.ORG has been snatched from the grasp of rapacious private equity billionaires

.ORG has been snatched from the grasp of rapacious private equity billionaires

November 22, 2021

Originally published at pluralistic.net

Cory Doctorow

The Internet Society (ISOC) is a nonprofit that is in the enviable position of receiving tens of millions of dollars every year merely for overseeing work that someone else does.

ISOC has the contract to operate the Public Interest Registry, which contracts for the maintenance of the .ORG top level domain. It gets tens of millions of dollars a year for writing a check to PIR, who, in turn, write a check to the people who do the actual work.

Bizarrely, the board of ISOC decided they didn’t like this arrangement (!) and proposed selling PIR to Ethos, a shadowy private equity fund whose known investors are well-connected GOP billionaires like the Perots and the Romneys.





Shortly before the selloff, staffers from ICANN – who gave the .ORG contract to ISOC – decided (without any board approval) to allow .ORG to engage in unlimited price-raises for domains.

Then those same staffers went to work for Ethos.

Ethos, meanwhile, runs another domain registry, Donuts (yeah) that is infamous for selling censorship-as-a-service, charging anyone who doesn’t like their customers’ websites “processing fees” to investigate and act on claims about infringement, libel, etc.

The arguments for selling .ORG to this censorship-happy, rapacious band of far-right plutes were just awful. Things like, “Well, what if no one wants a .ORG in the future? How will we fund the things we currently fund with the millions we get for writing checks?”

Or, “Ethos will not do anything bad, and if they do, the nonprofits that have maintained .ORG sites can just go somewhere else, and eventually everyone else will update their address books, links and bookmarks.”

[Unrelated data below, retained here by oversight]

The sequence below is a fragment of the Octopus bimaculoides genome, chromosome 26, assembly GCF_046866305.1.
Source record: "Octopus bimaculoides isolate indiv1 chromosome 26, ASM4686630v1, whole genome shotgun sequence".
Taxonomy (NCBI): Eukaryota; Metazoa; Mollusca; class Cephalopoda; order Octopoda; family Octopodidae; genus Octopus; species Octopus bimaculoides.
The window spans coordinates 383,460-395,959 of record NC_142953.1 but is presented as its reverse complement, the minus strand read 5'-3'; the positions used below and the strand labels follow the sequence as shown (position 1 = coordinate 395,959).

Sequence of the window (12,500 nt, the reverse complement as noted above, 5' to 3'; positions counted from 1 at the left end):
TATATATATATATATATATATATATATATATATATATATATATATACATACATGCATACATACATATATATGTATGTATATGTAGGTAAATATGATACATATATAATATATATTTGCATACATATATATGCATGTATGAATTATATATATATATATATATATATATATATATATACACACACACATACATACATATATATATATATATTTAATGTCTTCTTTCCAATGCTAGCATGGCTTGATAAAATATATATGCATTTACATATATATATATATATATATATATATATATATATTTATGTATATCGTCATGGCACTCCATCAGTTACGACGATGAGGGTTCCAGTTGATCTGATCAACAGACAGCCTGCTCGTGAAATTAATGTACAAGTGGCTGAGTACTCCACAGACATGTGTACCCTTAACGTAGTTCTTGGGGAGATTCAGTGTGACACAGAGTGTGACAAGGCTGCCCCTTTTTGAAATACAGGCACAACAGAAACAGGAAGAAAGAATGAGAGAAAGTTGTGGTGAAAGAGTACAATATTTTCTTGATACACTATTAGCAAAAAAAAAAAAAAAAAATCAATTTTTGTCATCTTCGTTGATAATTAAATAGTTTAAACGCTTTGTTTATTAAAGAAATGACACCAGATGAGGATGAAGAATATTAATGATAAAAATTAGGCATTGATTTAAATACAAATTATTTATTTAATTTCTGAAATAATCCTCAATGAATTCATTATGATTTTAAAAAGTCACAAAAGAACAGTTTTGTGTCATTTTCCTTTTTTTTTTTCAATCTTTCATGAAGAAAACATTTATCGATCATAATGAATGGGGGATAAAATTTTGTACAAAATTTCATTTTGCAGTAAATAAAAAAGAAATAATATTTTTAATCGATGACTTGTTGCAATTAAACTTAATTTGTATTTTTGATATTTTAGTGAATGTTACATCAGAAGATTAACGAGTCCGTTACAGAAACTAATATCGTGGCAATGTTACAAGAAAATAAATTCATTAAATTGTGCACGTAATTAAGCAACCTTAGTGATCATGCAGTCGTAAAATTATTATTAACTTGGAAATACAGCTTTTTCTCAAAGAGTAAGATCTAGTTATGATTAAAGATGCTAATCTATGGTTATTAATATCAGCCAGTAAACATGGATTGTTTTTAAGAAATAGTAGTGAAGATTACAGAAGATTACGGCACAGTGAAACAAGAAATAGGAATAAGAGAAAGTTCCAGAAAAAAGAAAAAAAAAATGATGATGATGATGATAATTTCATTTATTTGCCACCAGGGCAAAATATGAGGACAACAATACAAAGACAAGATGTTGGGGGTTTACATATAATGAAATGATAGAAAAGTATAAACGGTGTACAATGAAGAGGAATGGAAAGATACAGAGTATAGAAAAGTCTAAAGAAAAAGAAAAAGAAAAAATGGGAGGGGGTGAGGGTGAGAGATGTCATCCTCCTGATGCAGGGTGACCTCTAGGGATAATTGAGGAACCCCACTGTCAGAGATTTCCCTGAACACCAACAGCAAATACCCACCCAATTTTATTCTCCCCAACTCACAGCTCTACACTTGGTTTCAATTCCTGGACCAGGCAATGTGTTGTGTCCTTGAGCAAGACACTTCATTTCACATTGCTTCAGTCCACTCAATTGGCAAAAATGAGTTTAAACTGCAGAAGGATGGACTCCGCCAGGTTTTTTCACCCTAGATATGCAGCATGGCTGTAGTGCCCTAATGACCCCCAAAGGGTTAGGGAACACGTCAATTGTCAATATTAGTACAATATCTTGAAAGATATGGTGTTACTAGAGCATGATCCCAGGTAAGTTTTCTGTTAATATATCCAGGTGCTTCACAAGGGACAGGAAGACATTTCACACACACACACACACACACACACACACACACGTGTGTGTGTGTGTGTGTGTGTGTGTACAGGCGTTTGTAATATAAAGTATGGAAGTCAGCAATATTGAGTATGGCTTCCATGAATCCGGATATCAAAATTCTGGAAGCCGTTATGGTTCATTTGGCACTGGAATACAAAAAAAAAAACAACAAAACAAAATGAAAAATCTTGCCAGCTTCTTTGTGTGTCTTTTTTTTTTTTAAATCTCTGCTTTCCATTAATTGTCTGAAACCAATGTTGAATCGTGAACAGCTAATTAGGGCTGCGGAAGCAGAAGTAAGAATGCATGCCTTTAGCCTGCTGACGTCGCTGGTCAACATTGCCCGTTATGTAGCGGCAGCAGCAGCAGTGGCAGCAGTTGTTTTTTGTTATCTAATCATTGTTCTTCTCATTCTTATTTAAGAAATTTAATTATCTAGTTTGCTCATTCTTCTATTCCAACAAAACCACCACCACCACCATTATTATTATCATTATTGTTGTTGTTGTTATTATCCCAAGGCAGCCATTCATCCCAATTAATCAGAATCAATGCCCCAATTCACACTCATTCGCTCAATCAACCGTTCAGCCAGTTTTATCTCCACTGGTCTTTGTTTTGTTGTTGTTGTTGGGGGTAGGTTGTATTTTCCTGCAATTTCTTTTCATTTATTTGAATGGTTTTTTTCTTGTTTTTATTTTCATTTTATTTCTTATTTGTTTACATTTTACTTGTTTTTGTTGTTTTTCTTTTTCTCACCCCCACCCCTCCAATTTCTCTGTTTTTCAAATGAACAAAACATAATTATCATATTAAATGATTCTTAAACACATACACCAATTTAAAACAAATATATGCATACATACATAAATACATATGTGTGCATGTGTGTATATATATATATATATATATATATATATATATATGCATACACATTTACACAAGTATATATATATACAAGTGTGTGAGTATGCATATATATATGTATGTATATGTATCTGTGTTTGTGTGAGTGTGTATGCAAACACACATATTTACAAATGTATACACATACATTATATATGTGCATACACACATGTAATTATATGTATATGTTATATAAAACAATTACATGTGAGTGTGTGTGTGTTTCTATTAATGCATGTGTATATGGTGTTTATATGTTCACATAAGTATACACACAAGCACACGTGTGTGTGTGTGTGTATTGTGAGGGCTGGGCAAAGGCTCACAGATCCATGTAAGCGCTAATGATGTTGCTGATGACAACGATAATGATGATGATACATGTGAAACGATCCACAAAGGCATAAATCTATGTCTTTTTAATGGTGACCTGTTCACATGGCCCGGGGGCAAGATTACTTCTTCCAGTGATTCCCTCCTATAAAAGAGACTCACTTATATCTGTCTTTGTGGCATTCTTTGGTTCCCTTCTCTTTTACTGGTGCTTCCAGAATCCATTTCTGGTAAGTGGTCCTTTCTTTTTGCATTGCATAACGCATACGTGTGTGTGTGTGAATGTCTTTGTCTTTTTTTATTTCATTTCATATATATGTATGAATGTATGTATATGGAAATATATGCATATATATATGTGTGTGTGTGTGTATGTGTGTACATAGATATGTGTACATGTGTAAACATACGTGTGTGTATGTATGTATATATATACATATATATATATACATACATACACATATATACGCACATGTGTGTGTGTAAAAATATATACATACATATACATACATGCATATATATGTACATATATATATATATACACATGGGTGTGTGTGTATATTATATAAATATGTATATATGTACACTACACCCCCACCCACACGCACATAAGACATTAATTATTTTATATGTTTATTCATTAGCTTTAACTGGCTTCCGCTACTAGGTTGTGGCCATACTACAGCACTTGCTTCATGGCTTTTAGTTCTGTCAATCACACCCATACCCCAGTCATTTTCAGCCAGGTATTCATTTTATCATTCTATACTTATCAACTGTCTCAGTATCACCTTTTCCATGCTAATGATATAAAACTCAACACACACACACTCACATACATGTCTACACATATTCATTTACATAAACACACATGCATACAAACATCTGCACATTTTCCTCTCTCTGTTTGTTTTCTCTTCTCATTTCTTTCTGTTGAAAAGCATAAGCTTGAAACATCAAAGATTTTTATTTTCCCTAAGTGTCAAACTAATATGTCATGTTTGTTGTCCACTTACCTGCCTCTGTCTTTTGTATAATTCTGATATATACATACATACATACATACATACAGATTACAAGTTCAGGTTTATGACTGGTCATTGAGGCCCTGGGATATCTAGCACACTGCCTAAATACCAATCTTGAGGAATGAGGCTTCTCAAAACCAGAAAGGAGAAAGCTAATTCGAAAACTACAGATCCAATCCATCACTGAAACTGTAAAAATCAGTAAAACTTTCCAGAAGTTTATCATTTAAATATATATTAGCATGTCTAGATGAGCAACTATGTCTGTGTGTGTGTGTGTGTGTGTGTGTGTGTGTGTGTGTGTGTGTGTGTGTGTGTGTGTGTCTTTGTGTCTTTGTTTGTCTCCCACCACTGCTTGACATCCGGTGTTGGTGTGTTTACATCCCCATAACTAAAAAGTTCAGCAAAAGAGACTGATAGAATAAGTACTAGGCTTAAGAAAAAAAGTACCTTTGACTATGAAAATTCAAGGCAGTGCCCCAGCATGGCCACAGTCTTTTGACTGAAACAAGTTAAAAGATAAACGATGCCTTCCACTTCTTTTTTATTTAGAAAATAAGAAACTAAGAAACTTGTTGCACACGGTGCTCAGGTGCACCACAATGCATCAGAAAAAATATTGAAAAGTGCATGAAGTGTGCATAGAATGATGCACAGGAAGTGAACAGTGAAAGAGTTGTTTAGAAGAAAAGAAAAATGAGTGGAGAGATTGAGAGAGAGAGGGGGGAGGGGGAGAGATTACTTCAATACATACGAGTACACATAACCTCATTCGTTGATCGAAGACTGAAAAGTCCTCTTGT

Or, “Ethos has made a nonbinding commitment not to raise prices too much or too quickly” (keeping in mind that existing costs are almost pure profit), or “Ethos will get nonbinding advice from an as-yet-uncreated community advisory board.”

Or, “Why should ISOC let someone else run our public interest registry for free? We could get $1.13B for it” (ISOC is a nonprofit that received a $5m startup grant and the registry in order to run .ORG and is no longer interested in doing so).

ISOC’s board demonstrated an unwillingness to listen to the vast number of .ORG registrants who opposed the move (from the Girl Scouts to Farm Aid to the EFF).

ICANN was – initially – unwilling to do anything about it, despite calls from Congress and various state AGs.

But then California AG Xavier Becerra sent a really strongly worded letter to ICANN, reminding them of their duty to be responsible overseers of the world’s domain name system.


This triggered fresh waves of interest in the selloff and the tissue-thin, laughable justifications and reassurances attending it, with fresh emphasis on Ethos’s plan to load up .ORG with hundreds of millions of dollars worth of debt.


And despite rumblings that ICANN would approve the selloff anyway, last night, the board announced that they had unanimously voted to block it.




What’s more, ICANN’s stern rejection hits on many of the concerns many of us have had about the way that the DNS is becoming a political football, with industry groups like the MPAA calling for it to act as a censor to block sites Big Content hates.


It also reaffirms all the objections critics of the selloff pointed to: the secrecy of Ethos, the inadequacy of its plans to safeguard the public interest, the risks of debt-loading, its lack of confidence in Ethos’s leadership.

Ethos has incredibly deep pockets. It’s literally a front for billionaires. They hired the best crisis communications firms, spent lavishly on deceptive ads that came up whenever you searched for info on the selloff… and they LOST.

They lost because of you, the people who answered the call from orgs like EFF and NTEN, and the huge coalition of nonprofits that came together to fight the selloff.

Bravo, you.